Kitchens in the Parade of (Pretentious) Homes

Huge spec homes feature more kitchen that anyone needs and minimal green features

A friend and I recently went to the Parade of Homes, an annual presentation of custom homes sponsored by the Home Builders Association of Metro Denver. The 2008 Parade, which continues through Labor Day, is at Solterra, a new high-end development on the west end of Lakewood — very near the recent Green Mountain Fire that charred 900 acres of open space and within earshot of Bandimere Speedway and C-470.

The press release enthusiastically describes the ’08 Parade as “eight new custom homes influenced by the hilltowns of Tuscany and France, set on a promontory overlooking the Rooney Valley and rolling foothills of western metro Denver; all on the same street; showcasing the most recent new construction technologies and exterior and interior designs.” Interiors include kitchens, my particular favorite rooms, which to me is reason enough to troll through all that indoor acreage.

You have to know that I like a real kitchen, one that is separate from the dining room and the rest of the house. An open floor plan is not for me, because when I’ve been cooking for company, I want to spare my guests a view of those dirty pots, pans and storage containers that invariably pile up when it’s time to serve the food and, even worse, the dirty dishes that accumulate after each course.

I wish that I had taken a few pictures to share, but I really couldn’t bear to, because I have no interest in encouraging such excess. FWIW, here are some trends in the kitchens of those eight designer homes — homes that, despite the opulent kitchens, I suspect will not be purchased by enthusiastic cooks:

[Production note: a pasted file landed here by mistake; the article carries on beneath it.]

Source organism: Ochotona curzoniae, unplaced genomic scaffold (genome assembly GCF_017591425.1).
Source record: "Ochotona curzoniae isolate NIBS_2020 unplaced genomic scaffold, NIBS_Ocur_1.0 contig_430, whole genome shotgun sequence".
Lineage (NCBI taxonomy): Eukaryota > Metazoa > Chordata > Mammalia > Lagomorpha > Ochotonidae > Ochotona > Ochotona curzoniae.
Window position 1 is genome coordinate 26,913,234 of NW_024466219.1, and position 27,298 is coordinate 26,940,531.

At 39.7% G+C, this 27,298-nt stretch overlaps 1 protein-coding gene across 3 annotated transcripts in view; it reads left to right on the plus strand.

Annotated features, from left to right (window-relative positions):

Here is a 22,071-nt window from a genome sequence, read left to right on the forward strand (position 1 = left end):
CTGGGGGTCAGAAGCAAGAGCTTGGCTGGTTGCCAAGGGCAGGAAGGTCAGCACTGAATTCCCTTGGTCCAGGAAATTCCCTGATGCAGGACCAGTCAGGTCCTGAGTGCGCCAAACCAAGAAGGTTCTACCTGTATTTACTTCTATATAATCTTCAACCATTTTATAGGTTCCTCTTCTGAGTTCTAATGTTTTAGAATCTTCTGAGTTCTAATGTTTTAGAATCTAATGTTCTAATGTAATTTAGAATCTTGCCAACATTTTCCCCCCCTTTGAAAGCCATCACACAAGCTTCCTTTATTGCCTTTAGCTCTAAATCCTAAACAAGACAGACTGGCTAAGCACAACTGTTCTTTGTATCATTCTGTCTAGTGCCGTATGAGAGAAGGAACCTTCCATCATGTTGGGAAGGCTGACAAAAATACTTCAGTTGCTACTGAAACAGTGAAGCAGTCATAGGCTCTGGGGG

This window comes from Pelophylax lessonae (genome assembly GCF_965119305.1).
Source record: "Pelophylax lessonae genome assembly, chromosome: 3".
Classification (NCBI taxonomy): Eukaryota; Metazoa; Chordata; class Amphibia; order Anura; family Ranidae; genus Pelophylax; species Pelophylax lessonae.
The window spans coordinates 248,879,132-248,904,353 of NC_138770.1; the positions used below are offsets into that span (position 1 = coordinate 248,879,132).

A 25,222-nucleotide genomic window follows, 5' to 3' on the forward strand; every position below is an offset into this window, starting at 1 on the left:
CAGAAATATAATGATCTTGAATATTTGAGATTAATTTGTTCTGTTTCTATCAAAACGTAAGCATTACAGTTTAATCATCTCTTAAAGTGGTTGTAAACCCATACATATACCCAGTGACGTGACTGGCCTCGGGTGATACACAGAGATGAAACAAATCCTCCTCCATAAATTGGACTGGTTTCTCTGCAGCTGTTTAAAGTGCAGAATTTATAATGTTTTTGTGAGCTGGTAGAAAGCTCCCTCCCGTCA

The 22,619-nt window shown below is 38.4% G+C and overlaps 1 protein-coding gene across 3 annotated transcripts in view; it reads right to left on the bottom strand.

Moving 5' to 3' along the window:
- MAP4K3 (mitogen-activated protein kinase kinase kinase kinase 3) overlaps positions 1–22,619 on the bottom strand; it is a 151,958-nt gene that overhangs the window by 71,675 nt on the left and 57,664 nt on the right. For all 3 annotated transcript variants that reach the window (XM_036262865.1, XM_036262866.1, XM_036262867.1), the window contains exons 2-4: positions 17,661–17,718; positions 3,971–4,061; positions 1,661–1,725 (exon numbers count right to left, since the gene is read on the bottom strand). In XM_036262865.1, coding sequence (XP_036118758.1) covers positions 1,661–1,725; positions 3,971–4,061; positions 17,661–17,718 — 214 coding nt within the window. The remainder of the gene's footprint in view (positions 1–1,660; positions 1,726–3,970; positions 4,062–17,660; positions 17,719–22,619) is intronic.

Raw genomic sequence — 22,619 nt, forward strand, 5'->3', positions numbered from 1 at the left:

• Dishwashers: Why install only one dishwasher when you can just as easily have two?
  • Countertops: Granite is fading as stained and textured concrete is in. The reason, as I infer from a recent Denver Post story called “Counter Culture,” is that it is expensive — and expensive is what the Parade of Homes is all about. Wrote Heather Grimshaw in the Post, “Although pricey — concrete costs from $70 to $150 per square foot, almost twice as much as granite — it allows homeowners to redefine their interior spaces with three-dimensional elements. . . Unlike granite or marble, raw ingredients for concrete are cheap and accessible. But concrete features require handmade fabrication and a variety of custom mixes and sealers. Intricate jobs can take four weeks to three months to complete.”
  • Stoves: More ranges than cooktops and wall ovens, all with multiple burners and such brand names as Viking, Vulcan and Wolf predominant. The Parade of Homes is not Kenmore country.
  • Cabinet Wood: Nonmatching cabinets and counters. One type of wood used on the kitchen cabinets that line the wall or two that is not open to the “great room” or whatever and another wood entirely on the cabinets of the obligatory kitchen island (one house, in fact, had two islands). FWIW, the cherrywood era seems to be over.
  • Refrigerators: Siberia-size side-by-side refrigerator-freezers, all or at least most made by SubZero. A model seen in at least one home features one refrigerator door and three refrigerator drawers, mirrored by one freezer door and three freezer drawers.
  • Outdoor Kitchens: Covered patios for “outdoor living” — complete with enormous outdoor kitchens. The simple grill no longer suffices.
  • Second Indoor Kitchens: Downstairs family rooms with second full or almost-full kitchens.
  • Wine Storage: Wine cellars or wine rooms in the basements.
  • Kitchen Sinks: So many kitchens mean more sinks — an extra one or two in the main kitchen (usually on the island and perhaps in a separate bar area) and another in the auxiliary kitchen in the downstairs family room.